How to Laugh at Unfortunate Circumstances

Posted on Tuesday, Oct 18, 2016

There are times in life when everything, no matter the level of planning, goes absolutely sideways and the only thing you can do is laugh; so went my first night in London.Cain_Picture.jpg

Picture yourself standing alone on a corner, around 2 AM, completely lost. For anyone who has never left the great US of A (like myself), moving to a foreign country is a little daunting. You plan meticulously for weeks leading up to your adventure. You read everything you think will help ease the transition. You even look up British phrases so when someone says ‘toodle pip’, you don’t answer with a blank stare. Now, take all of that research and understand that most of it won’t help.

My flight landed at Heathrow airport at 9:30pm and I thought one hour to get through customs, 20 minutes to change some currency and I’ll get to my flat by 11:30 no problem. Fast forward to 2am and there I was, stepping off the tube with the vaguest idea of my whereabouts and no GPS to find my flat. I stood on the corner with my ball cap pulled low, an enormous backpack holding far too many books and a cold sweat trickling down my spine. Apparently one hour to get through customs was laughably unrealistic; more like two and a half. Additionally, you probably want to check on how to get from the airport to said flat as well as how long it will take. A few crucial details I overlooked.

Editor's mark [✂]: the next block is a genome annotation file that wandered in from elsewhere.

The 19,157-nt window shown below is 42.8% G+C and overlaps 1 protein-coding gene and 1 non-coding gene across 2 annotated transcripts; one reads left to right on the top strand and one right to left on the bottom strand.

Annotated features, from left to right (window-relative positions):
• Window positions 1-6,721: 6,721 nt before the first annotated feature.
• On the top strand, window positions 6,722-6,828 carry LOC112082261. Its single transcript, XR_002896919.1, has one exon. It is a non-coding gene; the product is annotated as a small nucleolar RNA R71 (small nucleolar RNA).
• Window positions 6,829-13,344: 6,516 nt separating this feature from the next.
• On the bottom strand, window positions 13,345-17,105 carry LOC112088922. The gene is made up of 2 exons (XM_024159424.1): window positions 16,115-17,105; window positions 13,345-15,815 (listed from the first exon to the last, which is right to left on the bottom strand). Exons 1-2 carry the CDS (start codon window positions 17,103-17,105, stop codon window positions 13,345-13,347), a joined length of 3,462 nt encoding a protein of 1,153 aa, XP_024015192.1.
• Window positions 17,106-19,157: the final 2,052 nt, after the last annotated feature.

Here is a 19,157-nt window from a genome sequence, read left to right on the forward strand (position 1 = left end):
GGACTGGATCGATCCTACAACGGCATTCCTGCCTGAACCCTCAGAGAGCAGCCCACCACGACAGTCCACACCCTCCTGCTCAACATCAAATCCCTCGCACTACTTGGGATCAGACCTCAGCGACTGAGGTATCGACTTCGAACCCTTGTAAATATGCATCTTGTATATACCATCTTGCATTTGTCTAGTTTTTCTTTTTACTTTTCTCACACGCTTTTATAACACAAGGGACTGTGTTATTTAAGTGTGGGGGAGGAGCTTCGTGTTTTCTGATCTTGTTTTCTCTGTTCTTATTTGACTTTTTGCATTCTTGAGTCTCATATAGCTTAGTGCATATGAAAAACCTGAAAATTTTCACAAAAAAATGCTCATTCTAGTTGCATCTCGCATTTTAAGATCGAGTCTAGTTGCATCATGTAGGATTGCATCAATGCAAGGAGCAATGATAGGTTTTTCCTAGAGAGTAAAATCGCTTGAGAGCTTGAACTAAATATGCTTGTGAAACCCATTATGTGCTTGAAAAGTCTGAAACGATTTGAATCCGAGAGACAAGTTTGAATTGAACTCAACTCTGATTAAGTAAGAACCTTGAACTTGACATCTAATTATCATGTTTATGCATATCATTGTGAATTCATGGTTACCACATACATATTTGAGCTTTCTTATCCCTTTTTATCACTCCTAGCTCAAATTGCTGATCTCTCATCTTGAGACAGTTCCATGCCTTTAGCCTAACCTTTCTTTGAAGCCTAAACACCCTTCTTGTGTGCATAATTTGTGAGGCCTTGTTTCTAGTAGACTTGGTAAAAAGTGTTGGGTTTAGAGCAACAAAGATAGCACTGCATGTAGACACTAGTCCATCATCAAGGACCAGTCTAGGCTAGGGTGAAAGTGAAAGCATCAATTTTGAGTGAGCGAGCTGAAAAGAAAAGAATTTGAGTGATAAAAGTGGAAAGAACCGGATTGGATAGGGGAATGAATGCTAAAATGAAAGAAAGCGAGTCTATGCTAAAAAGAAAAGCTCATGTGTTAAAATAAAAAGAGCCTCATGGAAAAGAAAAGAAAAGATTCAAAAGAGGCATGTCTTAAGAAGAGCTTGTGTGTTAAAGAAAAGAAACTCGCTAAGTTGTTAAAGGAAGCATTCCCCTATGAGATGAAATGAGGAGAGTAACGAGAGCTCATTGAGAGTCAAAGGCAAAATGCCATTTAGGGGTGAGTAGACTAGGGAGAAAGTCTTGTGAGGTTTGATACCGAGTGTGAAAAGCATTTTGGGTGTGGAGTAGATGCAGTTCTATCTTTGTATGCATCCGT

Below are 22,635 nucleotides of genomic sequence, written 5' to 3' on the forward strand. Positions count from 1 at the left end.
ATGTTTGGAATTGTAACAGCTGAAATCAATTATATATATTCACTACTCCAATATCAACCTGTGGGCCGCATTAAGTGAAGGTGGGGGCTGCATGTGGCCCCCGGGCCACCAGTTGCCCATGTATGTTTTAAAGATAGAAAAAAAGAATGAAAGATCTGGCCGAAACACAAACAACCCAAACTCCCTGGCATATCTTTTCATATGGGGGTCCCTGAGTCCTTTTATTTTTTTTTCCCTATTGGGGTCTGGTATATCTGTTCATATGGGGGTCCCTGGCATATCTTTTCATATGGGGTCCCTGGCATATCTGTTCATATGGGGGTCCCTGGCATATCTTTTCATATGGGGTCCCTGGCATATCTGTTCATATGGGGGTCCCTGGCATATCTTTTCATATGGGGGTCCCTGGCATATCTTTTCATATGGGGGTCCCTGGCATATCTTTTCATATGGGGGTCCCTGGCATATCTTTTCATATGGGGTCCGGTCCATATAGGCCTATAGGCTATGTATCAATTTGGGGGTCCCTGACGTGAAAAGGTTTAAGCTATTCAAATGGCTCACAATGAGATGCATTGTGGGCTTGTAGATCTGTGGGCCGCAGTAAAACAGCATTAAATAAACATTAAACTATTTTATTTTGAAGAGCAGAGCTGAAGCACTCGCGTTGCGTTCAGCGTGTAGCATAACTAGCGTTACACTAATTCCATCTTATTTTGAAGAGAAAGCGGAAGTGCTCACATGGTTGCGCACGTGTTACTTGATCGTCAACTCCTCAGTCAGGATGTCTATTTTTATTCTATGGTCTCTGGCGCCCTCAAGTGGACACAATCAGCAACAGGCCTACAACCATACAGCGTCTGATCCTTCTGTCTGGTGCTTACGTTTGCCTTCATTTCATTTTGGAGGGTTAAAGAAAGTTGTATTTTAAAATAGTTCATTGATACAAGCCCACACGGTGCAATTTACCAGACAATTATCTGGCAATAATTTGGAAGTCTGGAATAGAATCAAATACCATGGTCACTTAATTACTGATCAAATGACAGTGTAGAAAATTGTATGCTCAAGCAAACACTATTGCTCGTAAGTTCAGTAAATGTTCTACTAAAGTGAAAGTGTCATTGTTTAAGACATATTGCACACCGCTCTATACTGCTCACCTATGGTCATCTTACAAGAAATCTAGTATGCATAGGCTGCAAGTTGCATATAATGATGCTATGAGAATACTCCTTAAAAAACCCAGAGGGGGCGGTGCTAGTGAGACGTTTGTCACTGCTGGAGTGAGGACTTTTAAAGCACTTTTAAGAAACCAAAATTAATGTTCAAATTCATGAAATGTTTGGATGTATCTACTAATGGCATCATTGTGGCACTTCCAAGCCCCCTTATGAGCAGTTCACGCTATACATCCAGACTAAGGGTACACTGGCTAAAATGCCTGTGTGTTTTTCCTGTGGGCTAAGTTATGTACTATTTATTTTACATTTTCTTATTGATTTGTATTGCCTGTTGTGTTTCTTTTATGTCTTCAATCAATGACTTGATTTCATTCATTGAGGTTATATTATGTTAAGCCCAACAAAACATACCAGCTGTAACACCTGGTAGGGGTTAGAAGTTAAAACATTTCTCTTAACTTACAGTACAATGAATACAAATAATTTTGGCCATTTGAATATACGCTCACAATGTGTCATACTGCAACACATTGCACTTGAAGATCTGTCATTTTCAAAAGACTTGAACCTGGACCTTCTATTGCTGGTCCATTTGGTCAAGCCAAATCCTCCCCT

The thing to understand about wandering around London at a very late hour on a Friday night looking the definition of a tourist is that there will be drunken people everywhere and you will be heckled. Contrary to what you might think, this will most likely not improve your outlook on the situation. However, yelling cheers and smiling a lot usually keeps them at bay. Eventually, and I still don’t know how, I stumbled around North London long enough to find my flat. With heavy legs and sore shoulders, I banged on the door until my new and very groggy landlady answered the door, pointed to a door and went back to bed. I dropped my things climbed into bed and, although I was exhausted, I couldn’t fall asleep. I laid there, eyes open, staring at the ceiling, recalling the night’s events. Bit by bit my frustration turned to amusement as I realized that the night couldn’t have gone much worse than if I had planned it. So, with my heart a little lighter, I fell asleep and concluded my memorable first night in London.

To give a few quick pointers and share some info:
  • Heathrow airport is an awful place and leaving said airport will take hours
  • Smile and yell ‘cheers’
  • Remember that terrible situations usually make pretty good stories
Concluding, yes, things go wrong at very inopportune moments, but a life without a little struggle isn’t a very interesting life, is it?

Stephen Cain
U.S. Commercial Services
London